How Trump uses blood libel rhetoric against ‘invisible enemy’
When President Trump uses the phrase “invisible enemy” to describe the coronavirus, he is using the vocabulary of medieval libels against Jews.
Once we OPEN UP OUR GREAT COUNTRY, and it will be sooner rather than later, the horror of the Invisible Enemy, except for those that sadly lost a family member or friend, must be quickly forgotten. Our Economy will BOOM, perhaps like never before!!!
— Donald J. Trump (@realDonaldTrump) April 8, 2020
While it may seem like we are in 2020 and not in 1348, this rhetoric about the “invisible enemy” has been heard loud and clear—by protesters outside the Columbus, Ohio statehouse this weekend holding signs depicting Jews as rats who are the “real plague,” and by the man who tried to blow up a Jewish nursing home in Massachusetts.
There is no other way to say it; just like “America First,” the phrase “invisible enemy” has an ugly history that is now being revived and exploited at the kind of moment when such ugliness thrives—when everyone is scared for their lives and their basic survival.
The idea that “someone” is “secretly” trying to destroy you in a way you cannot see — poisoning your wells, for instance, as Jews were falsely accused of doing during the Black Death—has now morphed into the idea that the coronavirus is a secret plan by “others” to destroy freedom.
Sound familiar? Sound like something previously published and distributed by Henry Ford?
“The Protocols of the Elders of Zion” claims to describe how Jews invisibly control the world. It’s supposed to be the “proof” of this “invisible enemy” idea.
“If ever a piece of writing could produce mass hatred, it is this one,” Elie Wiesel said. “This book is about lies and slander.”
The phrase “lies and slander” certainly describes what we are hearing on a daily basis from the President, from his “assurances” on the virus’s disappearance to his attacks on Dr. Anthony Fauci to his repeated invocation of the role of an Invisible Enemy — in his capitalization.
But listen closely: the key element of the “Protocols” which can be heard now is the idea of secrecy, or in Trump’s parlance, “invisibility.”
Here is how the U.S. Holocaust Museum explains that aspect of the Protocols:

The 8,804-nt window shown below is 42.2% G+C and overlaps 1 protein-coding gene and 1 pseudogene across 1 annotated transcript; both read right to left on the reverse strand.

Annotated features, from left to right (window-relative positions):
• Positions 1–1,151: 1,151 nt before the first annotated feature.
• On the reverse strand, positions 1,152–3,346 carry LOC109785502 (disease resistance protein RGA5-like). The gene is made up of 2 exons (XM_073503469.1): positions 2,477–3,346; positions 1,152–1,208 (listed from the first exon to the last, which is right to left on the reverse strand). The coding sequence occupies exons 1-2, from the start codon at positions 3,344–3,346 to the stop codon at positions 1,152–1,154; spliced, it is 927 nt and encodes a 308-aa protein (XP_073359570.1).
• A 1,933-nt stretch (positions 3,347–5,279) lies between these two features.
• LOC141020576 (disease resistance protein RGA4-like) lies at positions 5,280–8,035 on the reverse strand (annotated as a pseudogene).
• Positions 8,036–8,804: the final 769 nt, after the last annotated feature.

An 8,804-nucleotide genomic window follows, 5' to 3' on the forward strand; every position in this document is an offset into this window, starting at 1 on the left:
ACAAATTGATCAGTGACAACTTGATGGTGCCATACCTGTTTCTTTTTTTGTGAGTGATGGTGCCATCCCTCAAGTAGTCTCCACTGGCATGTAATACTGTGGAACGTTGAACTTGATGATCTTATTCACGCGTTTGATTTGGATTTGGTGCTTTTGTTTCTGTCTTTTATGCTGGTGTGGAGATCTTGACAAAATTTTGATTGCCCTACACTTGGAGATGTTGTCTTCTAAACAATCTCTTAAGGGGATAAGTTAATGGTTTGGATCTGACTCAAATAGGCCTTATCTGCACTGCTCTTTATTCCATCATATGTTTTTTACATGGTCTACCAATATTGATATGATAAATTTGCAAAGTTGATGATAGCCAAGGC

“In 24 chapters, or protocols, allegedly minutes from meetings of Jewish leaders, the Protocols “describes” the “secret plans” of Jews to rule the world by manipulating the economy, controlling the media, and fostering religious conflict,” the US Holocaust Museum explains on its website.
Fortunately, the ratcheting-up of the “invisible enemy” rhetoric by the President has been met with a swift response by editorial writers and anti-Semitism watchers who recognize historical strains of hatred when they see it. The Anti-Defamation League’s deputy national director, Ken Jacobson, immediately responded to Trump’s language with a detailed editorial on the connection between the phrase “invisible enemy” and centuries of dangerous anti-Semitic rhetoric focused on this idea of “secrecy”:
“The desecration of the Host accusation, the charge that Jews were secretly destroying the Christian religious ceremony, hence “killing Christ” all over again, was a product of this thinking,” Jacobson wrote, as he parsed the “invisible enemy” line.
And The Chicago Sun-Times ran a scathing piece with this eye-catching headline: “Donald Trump is the virus: His coronavirus response confirms how toxic he is for our nation.”
The President’s conspiracy theories in a time of national emergency are specifically endangering public health, S.E. Cupp of The Chicago Sun-Times explained.
“He’s allowed his followers to stoke nonsensical conspiracy theories about Dr. Anthony Fauci, an esteemed public health official, even retweeting a #FireFauci tweet,” Cupp wrote.
Sadly, as editorial writers rage, Republican lawmakers are amplifying this dangerous rhetoric.
Representative Tom Cole of Oklahoma, deputy whip of the Republican conference, for instance, has “invisible enemy” on his website statement about the virus.
And as the economic effects of the lockdown worsen, the darkest part of the “invisible enemy” rhetoric may be Trump’s Twitter-amplified insistence that once the “invisible enemy” is gone, financial prosperity will take over:
This week, in only 4 days, we had the biggest Stock Market increase since 1974. We have a great chance for the really big bounce when the Invisible Enemy is gone!
— Donald J. Trump (@realDonaldTrump) April 10, 2020
This is another old canard that has led to bloodshed—the idea that the “invisible enemy” is the reason for your financial problems.
And of course, it sounds like a lift from the “Protocols of the Elders of Zion,” with its false assertion of secret Jewish global domination of the financial system.
While it has been disgusting enough to observe Trump blaming “foreigners” for the virus, he’s clearly setting the stage for blaming the economic collapse—a slowdown clearly caused by the shelter-at-home order required for public health—on the “enemy” too.
As the stock market seesaws, we should remember that the connection between “invisible enemy” and financial health is potentially as dangerous as this President’s shameful and repeated attempt to tie “foreigners” with physical health—which has resulted in attacks against Asian Americans and attempted murder of Jewish nursing-home residents.
It may be easy to dismiss those attacks as the behavior of “lone” individuals.
But as Elie Wiesel warns us, “mass hatred” is the deep danger, and one that is never as far away as history may make it seem.
With a president whose rhetoric has infected too many with lies and slander, from “protesters” to lawmakers, we can never be vigilant enough about mass hatred.
It is and has always been the most murderous infection.
Aviya Kushner is The Forward’s language columnist and the author of “The Grammar of God” (Spiegel & Grau). Follow her on Twitter @AviyaKushner